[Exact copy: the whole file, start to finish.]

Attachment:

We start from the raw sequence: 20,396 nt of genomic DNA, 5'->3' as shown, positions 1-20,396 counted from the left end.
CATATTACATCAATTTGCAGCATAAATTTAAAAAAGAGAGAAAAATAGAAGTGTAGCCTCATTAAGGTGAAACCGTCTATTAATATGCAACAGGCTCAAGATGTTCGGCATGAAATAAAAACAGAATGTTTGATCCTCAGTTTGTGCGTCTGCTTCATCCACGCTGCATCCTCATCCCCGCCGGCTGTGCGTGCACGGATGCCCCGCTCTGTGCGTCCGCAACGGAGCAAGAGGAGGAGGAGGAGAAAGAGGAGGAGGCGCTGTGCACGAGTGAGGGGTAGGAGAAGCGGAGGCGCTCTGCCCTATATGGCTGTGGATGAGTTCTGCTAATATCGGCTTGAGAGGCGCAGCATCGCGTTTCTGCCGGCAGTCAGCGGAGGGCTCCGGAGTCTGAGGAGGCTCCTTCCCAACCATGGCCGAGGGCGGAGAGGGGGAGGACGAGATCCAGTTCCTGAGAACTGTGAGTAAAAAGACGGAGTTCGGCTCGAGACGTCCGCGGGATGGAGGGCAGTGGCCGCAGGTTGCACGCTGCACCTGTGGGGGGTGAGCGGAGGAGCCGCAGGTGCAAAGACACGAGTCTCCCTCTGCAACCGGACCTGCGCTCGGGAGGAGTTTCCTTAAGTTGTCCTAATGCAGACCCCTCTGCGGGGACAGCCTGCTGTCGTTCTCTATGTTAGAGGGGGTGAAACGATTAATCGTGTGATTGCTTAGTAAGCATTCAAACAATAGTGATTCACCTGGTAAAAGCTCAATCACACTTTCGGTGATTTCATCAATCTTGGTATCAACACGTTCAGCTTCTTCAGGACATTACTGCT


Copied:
We start from the raw sequence: 20,396 nt of genomic DNA, 5'->3' as shown, positions 1-20,396 counted from the left end.
CATATTACATCAATTTGCAGCATAAATTTAAAAAAGAGAGAAAAATAGAAGTGTAGCCTCATTAAGGTGAAACCGTCTATTAATATGCAACAGGCTCAAGATGTTCGGCATGAAATAAAAACAGAATGTTTGATCCTCAGTTTGTGCGTCTGCTTCATCCACGCTGCATCCTCATCCCCGCCGGCTGTGCGTGCACGGATGCCCCGCTCTGTGCGTCCGCAACGGAGCAAGAGGAGGAGGAGGAGAAAGAGGAGGAGGCGCTGTGCACGAGTGAGGGGTAGGAGAAGCGGAGGCGCTCTGCCCTATATGGCTGTGGATGAGTTCTGCTAATATCGGCTTGAGAGGCGCAGCATCGCGTTTCTGCCGGCAGTCAGCGGAGGGCTCCGGAGTCTGAGGAGGCTCCTTCCCAACCATGGCCGAGGGCGGAGAGGGGGAGGACGAGATCCAGTTCCTGAGAACTGTGAGTAAAAAGACGGAGTTCGGCTCGAGACGTCCGCGGGATGGAGGGCAGTGGCCGCAGGTTGCACGCTGCACCTGTGGGGGGTGAGCGGAGGAGCCGCAGGTGCAAAGACACGAGTCTCCCTCTGCAACCGGACCTGCGCTCGGGAGGAGTTTCCTTAAGTTGTCCTAATGCAGACCCCTCTGCGGGGACAGCCTGCTGTCGTTCTCTATGTTAGAGGGGGTGAAACGATTAATCGTGTGATTGCTTAGTAAGCATTCAAACAATAGTGATTCACCTGGTAAAAGCTCAATCACACTTTCGGTGATTTCATCAATCTTGGTATCAACACGTTCAGCTTCTTCAGGACATTACTGCT